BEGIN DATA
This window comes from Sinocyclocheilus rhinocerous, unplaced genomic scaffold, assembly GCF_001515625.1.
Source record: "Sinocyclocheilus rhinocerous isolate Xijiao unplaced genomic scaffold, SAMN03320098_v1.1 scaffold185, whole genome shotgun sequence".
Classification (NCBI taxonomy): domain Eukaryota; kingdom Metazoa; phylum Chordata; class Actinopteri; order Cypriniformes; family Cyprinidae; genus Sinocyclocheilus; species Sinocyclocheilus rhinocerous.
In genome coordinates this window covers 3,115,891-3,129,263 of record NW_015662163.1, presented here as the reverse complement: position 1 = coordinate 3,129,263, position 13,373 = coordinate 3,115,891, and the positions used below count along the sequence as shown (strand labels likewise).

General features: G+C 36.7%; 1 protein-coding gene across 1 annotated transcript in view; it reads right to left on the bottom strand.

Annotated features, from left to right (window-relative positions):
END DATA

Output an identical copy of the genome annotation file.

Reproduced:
This window comes from Sinocyclocheilus rhinocerous, unplaced genomic scaffold, assembly GCF_001515625.1.
Source record: "Sinocyclocheilus rhinocerous isolate Xijiao unplaced genomic scaffold, SAMN03320098_v1.1 scaffold185, whole genome shotgun sequence".
Classification (NCBI taxonomy): domain Eukaryota; kingdom Metazoa; phylum Chordata; class Actinopteri; order Cypriniformes; family Cyprinidae; genus Sinocyclocheilus; species Sinocyclocheilus rhinocerous.
In genome coordinates this window covers 3,115,891-3,129,263 of record NW_015662163.1, presented here as the reverse complement: position 1 = coordinate 3,129,263, position 13,373 = coordinate 3,115,891, and the positions used below count along the sequence as shown (strand labels likewise).

General features: G+C 36.7%; 1 protein-coding gene across 1 annotated transcript in view; it reads right to left on the bottom strand.

Annotated features, from left to right (window-relative positions):